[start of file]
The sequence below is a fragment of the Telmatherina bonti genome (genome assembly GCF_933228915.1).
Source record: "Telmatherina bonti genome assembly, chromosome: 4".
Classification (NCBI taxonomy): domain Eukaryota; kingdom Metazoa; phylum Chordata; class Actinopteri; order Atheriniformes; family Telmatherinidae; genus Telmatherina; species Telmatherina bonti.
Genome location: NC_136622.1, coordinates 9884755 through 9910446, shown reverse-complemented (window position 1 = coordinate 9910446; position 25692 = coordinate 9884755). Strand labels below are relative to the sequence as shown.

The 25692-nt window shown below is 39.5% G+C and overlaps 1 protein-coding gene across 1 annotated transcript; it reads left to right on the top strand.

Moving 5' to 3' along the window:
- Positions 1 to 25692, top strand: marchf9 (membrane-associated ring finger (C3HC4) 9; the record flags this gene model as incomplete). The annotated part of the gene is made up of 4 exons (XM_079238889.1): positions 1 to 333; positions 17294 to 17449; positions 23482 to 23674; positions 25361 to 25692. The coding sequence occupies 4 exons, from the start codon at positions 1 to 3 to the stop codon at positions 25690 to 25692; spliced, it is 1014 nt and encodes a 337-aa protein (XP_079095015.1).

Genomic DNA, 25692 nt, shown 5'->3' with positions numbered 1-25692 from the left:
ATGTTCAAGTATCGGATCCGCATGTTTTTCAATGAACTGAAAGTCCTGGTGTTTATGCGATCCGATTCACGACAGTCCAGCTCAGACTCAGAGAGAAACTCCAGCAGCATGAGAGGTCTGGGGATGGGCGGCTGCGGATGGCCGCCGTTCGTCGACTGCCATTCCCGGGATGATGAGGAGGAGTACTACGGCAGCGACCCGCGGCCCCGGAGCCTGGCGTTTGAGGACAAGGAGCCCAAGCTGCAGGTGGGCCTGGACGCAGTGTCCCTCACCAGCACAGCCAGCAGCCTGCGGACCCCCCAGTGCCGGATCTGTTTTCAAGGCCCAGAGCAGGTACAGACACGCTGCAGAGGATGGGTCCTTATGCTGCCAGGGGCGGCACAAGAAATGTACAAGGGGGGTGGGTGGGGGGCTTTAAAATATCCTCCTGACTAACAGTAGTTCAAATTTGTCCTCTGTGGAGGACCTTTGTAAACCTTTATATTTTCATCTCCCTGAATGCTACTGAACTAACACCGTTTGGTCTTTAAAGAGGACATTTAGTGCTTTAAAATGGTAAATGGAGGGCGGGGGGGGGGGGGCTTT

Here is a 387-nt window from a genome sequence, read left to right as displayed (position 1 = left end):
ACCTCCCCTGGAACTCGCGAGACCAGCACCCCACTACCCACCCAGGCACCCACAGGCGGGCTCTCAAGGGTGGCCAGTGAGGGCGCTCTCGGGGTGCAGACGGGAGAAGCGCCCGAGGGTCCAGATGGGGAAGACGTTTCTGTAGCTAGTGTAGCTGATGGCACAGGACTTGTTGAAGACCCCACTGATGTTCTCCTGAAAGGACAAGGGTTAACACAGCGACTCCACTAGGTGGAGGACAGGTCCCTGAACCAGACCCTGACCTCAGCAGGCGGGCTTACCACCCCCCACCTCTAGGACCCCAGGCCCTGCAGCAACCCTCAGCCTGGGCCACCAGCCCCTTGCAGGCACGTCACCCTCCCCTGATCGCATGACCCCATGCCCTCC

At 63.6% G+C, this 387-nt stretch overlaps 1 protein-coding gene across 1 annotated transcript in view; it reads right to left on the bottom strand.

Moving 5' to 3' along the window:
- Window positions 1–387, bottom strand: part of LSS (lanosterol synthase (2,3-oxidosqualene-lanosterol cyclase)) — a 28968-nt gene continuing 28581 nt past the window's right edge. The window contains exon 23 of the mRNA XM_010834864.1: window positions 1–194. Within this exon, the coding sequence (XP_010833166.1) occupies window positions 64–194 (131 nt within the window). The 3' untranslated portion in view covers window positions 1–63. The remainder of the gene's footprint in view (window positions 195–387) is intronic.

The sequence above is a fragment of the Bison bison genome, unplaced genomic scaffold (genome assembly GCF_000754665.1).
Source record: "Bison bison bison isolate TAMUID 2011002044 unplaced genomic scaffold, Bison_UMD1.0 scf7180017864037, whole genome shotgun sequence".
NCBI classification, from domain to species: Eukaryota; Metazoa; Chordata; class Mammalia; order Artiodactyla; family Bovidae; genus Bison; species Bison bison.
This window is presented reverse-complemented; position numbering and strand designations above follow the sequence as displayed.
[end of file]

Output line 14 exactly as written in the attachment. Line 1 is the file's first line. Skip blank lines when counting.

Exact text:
- Window positions 1–387, bottom strand: part of LSS (lanosterol synthase (2,3-oxidosqualene-lanosterol cyclase)) — a 28968-nt gene continuing 28581 nt past the window's right edge. The window contains exon 23 of the mRNA XM_010834864.1: window positions 1–194. Within this exon, the coding sequence (XP_010833166.1) occupies window positions 64–194 (131 nt within the window). The 3' untranslated portion in view covers window positions 1–63. The remainder of the gene's footprint in view (window positions 195–387) is intronic.